In general, I'm skeptical of there being a "Single Bullet" explanation for the the 1960s, but it's worth looking at this in some detail, more than I can muster here, but I'll take a first look at it.

More generally, as Steven D. Levitt pointed out on his Freakonomics blog:

"Still, although both Post reporter Shankar Vendantam and the cited economist, Rick Nevin (whom I’d never heard of), appear quite convinced by the time-series data, I am not. When you have a variable like crime that goes up for a long time then goes down for a long time, it is easy to find other variables that share that pattern and appear to have a causal impact, even though the relationship is completely spurious."

Yet, Levitt goes on:

"About seven years ago, Michael Greenstone and I tried to look into this same issue using airborne lead measures at the local level, as well as other approaches. We ultimately gave up without finding anything. That largely soured me on the lead/crime link."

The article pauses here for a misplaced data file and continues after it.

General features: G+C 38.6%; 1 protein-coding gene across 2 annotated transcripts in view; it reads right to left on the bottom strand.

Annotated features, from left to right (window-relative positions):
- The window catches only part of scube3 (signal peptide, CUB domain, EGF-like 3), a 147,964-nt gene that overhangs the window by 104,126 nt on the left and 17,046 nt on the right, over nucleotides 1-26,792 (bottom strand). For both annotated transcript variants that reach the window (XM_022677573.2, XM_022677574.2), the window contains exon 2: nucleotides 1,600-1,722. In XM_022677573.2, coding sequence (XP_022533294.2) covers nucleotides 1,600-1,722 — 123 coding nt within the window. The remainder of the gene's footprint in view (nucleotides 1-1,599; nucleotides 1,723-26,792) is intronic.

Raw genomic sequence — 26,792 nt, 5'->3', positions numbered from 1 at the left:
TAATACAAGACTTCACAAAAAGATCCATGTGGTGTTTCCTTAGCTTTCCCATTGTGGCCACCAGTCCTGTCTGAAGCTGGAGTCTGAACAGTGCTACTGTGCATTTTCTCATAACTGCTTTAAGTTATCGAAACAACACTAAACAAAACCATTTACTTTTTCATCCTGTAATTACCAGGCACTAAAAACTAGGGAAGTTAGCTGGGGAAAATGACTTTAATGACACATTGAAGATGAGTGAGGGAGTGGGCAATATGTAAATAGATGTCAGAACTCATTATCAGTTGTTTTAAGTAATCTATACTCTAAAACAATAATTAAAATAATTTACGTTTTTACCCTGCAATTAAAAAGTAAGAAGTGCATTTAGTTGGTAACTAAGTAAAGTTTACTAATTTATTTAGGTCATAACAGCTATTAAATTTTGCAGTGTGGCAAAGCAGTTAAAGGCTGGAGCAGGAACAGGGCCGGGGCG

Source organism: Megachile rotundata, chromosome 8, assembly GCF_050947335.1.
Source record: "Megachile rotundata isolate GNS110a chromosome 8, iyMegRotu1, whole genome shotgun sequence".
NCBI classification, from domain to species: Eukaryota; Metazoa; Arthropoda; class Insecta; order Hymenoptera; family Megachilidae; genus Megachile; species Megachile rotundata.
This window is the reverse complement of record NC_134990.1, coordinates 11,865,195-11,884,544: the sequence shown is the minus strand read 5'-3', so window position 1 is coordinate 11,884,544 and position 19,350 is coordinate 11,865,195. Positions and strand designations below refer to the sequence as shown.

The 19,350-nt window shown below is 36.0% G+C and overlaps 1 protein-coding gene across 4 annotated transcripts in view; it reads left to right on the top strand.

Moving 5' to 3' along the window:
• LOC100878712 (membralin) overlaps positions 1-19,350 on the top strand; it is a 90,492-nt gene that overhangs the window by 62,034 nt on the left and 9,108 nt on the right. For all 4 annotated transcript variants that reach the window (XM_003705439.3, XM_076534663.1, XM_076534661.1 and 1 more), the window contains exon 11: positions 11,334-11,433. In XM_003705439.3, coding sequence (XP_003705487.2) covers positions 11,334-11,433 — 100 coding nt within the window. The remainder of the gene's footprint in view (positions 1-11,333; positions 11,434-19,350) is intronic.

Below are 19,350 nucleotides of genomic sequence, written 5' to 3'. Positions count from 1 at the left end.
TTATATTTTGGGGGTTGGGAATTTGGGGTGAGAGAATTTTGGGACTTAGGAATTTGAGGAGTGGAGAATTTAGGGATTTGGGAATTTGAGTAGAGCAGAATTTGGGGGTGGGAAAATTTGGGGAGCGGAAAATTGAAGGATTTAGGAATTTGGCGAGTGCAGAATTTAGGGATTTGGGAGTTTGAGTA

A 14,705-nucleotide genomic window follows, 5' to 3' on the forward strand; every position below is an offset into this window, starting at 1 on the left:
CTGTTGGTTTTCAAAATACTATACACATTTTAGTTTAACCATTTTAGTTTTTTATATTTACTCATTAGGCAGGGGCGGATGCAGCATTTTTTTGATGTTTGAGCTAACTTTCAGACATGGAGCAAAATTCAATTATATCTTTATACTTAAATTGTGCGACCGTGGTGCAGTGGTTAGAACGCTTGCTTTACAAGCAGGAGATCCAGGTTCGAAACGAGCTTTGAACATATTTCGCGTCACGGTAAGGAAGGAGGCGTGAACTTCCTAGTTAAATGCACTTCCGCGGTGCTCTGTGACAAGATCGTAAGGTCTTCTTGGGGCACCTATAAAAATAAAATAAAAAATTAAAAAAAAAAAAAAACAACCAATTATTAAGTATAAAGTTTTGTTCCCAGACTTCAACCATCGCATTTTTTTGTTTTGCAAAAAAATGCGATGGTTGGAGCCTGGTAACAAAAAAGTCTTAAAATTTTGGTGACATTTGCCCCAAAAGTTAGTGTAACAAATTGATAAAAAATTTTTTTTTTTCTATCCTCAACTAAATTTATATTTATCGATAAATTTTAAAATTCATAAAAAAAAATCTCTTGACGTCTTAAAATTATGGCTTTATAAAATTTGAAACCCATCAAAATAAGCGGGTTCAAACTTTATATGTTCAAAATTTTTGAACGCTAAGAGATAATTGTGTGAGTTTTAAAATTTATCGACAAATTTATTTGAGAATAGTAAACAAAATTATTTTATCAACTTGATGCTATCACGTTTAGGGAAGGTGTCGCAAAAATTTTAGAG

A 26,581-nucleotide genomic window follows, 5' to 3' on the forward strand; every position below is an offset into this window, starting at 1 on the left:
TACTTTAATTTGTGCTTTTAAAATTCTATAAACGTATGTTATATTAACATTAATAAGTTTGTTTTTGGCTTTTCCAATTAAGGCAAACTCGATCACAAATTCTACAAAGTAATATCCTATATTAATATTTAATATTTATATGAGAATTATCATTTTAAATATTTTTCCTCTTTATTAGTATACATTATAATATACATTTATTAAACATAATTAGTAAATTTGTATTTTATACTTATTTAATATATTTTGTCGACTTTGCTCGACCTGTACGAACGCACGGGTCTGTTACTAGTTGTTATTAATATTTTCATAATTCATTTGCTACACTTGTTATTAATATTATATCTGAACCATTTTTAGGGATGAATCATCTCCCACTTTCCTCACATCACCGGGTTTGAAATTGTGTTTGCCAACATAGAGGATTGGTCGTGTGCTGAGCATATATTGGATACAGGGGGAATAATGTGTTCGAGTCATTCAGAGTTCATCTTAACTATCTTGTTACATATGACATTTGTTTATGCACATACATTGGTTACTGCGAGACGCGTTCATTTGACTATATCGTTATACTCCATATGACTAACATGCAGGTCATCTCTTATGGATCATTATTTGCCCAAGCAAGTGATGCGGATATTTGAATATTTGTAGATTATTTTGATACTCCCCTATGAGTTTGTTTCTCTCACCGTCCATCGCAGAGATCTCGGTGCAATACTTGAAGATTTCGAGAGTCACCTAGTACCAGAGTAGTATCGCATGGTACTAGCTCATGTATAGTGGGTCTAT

"Recently, however, Jessica Wolpaw Reyes at Amherst has put together what appears to me to be the most persuasive evidence to date in favor of a relationship between lead and crime. Rather than looking at a national time-series, she tries to exploit differences in the rates at which lead was removed from gasoline across states. I haven’t read her paper with the care that a referee would at an academic journal; but, at least superficially, what she is doing looks pretty sensible. She finds that lead has big effects (and, for what it’s worth, she also confirms that, when controlling for lead, the link between abortion and crime is as strong or stronger as in our initial study, which did not control for lead.)"